Dame Goodfellow said that it was absolutely necessary to provide the reassurance in order to ensure the country did not see a sudden decline in EU student applications.
More than 125,000 students are currently studying at UK universities and they currently make up 5 percent of the UK student population.
There is an overall uncertainty among the student body about what would happen to people from the EU and whether they will still be paying the same fees as UK students. Most of the members of the UUK voted for Britain to remain as part of the EU.
"Having campaigned hard for a remain vote myself, and as vice-chancellor of the University of Kent, the UK's European university, I know the shock and disappointment so many people felt at the outcome," Dame Goodfellow said in a recent statement.
Read our latest advice for universities and students about the implications of Brexit. https://t.co/aCayQZHpal— Universities UK (@UniversitiesUK) 5 July 2016
For the UUK, the general concern is the anxiety that is shared among the 125,000 EU students and the 43,000 EU staff at universities across the country.
"We understand that answers are unlikely to be quick or easy as there are complex political issues at play, but clarity is needed right now — for our staff as they consider whether to stay in the UK; for our current students who are anxious about what it means for their place here; for and prospective students as they consider entry in 2017," Dame Goodfellow said.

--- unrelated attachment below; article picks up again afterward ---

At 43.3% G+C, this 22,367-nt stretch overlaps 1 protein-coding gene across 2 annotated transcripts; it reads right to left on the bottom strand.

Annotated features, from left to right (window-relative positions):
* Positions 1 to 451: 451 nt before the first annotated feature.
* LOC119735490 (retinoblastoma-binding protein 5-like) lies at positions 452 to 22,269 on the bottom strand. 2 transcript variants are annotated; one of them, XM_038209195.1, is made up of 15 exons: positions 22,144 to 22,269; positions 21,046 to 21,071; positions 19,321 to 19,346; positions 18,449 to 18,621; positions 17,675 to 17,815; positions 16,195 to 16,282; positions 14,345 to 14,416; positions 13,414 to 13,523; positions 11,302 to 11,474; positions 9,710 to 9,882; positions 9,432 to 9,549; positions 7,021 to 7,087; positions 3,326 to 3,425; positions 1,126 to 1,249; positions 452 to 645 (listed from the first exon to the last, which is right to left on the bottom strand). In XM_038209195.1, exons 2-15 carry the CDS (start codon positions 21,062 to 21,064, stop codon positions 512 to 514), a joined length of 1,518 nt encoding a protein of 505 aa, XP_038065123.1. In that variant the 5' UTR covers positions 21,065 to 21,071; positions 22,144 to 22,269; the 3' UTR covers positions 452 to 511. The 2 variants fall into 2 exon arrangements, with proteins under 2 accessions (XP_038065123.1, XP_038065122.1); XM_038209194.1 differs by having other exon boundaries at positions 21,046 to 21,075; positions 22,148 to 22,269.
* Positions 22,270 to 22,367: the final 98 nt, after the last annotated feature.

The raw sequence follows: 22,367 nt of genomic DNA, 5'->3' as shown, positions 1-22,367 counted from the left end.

Goodfellow: UUK also calling on govt to support enhanced mobility programmes for UK students/staff, provide extra public research funding.— John Morgan (@JMorganTHE) 7 September 2016
Goodfellow stressed that UK universities were unsure and unable to clarify two burning questions, firstly what fees EU students would pay and secondly, will they be able to access financial support?
The UUK has called for the Prime Minister and her government to take positive steps to create the conditions for the university sector so that it will be allowed to contribute fully to the UK's economic success and global influence, inside and outside the EU.
"I therefore ask that the UK government supports us on four key issues, firstly, enhancing international research collaboration, with partners both in Europe and across the globe. Secondly by developing policies to enhance the UK as an attractive destination for international students and staff, including immigration policy reforms, thirdly by growing global opportunities for UK students and staff by enhancing mobility programs and finally by increasing public investment in research and innovation," Goodfellow said in a recent statement.